Game Playing #LCBQ
I’m currently in graduate school, and statistics is one of my classes this term. I took stats as an undergraduate, and kinda sorta understood it well enough to eke out a B+. But this time I really wanted to learn the material. I’ve spent quite a bit of time on Khan Academy watching the statistics videos. After a few videos, the site started giving me messages about the points and badges I was earning by watching videos. This practice is known as “gamification” – creating incentives to encourage ongoing engagement with media.
October’s “Big Question” from ASTD’s Learning Circuits blog takes on this growing trend: Does Gamification have a role in Workplace Learning?
I was bemused by the badges and points on Khan Academy. I was motivated to learn the information for my own purposes (I ❤ data). Also, the badges were awarded for simply playing the videos. I could queue it up and walk away, and would still earn badges. This kind of gamification mechanic is often derided. But creating incentives for completing certain tasks is an effective motivational tool. People (myself very much included) enjoy playing video games even though the incentives are not tangible.
Taking a look at a favorite game of mine (The Sims) demonstrates some of the key concepts that make gamification successful. First, achievements should mean something. When you earn a badge or points, it should come with a meaningful incentive. In The Sims, practicing a skill (such as cooking) earns your character the ability to cook different kinds of things and learn new recipes. This mirrors what happens with skill acquisition in real life. If I practice cooking, I get better at it and can cook more and more interesting things.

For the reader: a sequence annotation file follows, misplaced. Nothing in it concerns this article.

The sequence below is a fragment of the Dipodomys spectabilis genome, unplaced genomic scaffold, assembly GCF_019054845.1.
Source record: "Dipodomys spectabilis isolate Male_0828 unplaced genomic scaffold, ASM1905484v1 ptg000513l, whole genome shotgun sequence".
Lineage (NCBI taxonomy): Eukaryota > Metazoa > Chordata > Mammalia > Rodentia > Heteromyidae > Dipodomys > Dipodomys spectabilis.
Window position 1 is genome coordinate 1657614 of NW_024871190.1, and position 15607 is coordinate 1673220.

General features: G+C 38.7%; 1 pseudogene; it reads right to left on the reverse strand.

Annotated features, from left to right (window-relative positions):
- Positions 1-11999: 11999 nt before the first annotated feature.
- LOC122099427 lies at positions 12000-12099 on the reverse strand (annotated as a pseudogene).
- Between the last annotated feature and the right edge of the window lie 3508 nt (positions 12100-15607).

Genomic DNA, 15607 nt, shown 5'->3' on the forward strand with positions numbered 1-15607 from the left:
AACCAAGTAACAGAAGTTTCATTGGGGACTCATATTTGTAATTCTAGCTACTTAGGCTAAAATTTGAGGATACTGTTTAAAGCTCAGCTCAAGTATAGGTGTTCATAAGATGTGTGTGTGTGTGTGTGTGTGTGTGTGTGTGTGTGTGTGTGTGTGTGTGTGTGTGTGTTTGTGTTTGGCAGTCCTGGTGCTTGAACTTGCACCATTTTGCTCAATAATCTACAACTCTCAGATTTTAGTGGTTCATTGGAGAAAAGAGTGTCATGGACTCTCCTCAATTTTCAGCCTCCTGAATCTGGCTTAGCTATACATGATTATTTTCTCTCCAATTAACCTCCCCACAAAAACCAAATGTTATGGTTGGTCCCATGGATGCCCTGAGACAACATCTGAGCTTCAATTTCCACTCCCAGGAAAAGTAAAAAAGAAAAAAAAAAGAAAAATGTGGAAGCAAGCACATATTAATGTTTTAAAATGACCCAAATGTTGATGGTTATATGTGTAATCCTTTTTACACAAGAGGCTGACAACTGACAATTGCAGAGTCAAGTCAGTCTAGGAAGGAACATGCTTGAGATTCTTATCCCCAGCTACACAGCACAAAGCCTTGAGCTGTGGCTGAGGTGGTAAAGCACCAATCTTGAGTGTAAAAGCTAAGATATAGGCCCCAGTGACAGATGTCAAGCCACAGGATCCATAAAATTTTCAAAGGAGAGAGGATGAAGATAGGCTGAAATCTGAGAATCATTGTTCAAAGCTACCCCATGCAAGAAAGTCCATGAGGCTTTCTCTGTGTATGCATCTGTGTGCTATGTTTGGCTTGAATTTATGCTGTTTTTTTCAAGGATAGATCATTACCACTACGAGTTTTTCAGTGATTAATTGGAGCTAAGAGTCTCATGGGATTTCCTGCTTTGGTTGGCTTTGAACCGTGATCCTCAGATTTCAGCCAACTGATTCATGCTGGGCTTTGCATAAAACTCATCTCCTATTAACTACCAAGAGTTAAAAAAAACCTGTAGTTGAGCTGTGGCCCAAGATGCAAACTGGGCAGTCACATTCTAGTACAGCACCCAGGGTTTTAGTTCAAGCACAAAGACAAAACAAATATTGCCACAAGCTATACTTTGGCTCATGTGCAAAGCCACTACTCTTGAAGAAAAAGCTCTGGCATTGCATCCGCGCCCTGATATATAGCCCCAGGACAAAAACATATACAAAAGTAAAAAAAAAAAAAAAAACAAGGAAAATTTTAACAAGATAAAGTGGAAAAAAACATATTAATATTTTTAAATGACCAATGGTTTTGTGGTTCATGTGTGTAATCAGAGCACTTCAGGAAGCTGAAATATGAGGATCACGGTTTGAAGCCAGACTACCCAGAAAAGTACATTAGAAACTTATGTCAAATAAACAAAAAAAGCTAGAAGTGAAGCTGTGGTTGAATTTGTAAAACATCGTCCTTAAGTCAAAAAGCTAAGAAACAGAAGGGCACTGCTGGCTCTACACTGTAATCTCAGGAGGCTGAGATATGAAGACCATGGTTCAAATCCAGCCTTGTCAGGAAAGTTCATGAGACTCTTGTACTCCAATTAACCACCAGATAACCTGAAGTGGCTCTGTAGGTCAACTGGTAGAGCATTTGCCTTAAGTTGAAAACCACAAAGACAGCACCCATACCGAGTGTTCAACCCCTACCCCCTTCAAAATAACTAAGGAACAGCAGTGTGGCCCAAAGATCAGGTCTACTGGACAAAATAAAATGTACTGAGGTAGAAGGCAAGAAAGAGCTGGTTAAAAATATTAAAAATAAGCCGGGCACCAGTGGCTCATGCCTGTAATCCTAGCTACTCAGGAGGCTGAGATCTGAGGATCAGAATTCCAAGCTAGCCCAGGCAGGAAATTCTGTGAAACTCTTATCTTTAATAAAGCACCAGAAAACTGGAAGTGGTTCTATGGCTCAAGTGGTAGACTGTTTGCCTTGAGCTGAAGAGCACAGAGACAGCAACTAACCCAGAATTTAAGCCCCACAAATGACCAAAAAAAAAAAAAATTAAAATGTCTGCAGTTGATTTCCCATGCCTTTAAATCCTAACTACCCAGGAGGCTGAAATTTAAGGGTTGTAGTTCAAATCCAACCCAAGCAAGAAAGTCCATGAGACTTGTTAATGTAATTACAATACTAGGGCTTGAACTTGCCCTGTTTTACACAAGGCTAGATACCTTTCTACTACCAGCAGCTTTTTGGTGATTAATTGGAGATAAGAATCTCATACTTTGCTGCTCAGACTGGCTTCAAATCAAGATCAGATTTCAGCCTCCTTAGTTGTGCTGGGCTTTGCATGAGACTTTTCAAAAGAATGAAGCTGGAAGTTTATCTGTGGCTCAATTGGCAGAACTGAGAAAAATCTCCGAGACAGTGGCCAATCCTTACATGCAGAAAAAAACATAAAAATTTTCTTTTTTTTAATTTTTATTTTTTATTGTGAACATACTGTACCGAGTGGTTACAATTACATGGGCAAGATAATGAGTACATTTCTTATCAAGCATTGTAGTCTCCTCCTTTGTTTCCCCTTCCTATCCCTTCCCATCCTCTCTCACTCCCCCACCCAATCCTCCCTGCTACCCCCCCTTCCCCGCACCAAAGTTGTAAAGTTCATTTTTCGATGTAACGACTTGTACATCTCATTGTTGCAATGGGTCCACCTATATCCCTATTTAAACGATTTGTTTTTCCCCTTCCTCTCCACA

The Sims generates needs and desires for characters and the player can decide whether or not to fulfill those needs and desires (unfulfilled Sims can be pretty entertaining, so many players intentionally ignore their character’s needs and desires). In the game, increased abilities lead to increased chances to provide positive experiences for the character and craft a narrative for the character’s life. To me, this is compelling and enjoyable. To my husband, it is an electronic dollhouse (he’s more of a Halo fan).
This highlights another key with gamification: ultimately, it cannot replace intrinsic or external motivation. If I do not want to do something, no amount of electronic badges is going to make it more appealing. If I am interesting in doing something, gamification can make it more fun and help promote a sense of accomplishment. One good example of this is the Crucial Conversations training I completed earlier this year. Following the class, there was a series of online learning modules and activities to reinforce the concepts taught in class. These activities were split into three levels, and each time I completed a level I received an encouraging message and the class instructor and my supervisor were notified. The gamification techniques embedded in the modules (leveling, encouragement) helped keep me engaged, but I completed the training because I was genuinely interested in the material and because it was an expectation of my leaders.
Finally, gamification techniques must be appropriate to the culture in which they are being used. A conservative corporate culture may not welcome overt, video game style badges or learning opportunities specifically described as “games.” Describing an interactive learning experience as a simulation may be more accepted.
As learning professionals, we shouldn’t dismiss any approach or methodology that has solid potential to impact performance – even if some view it as frivolous.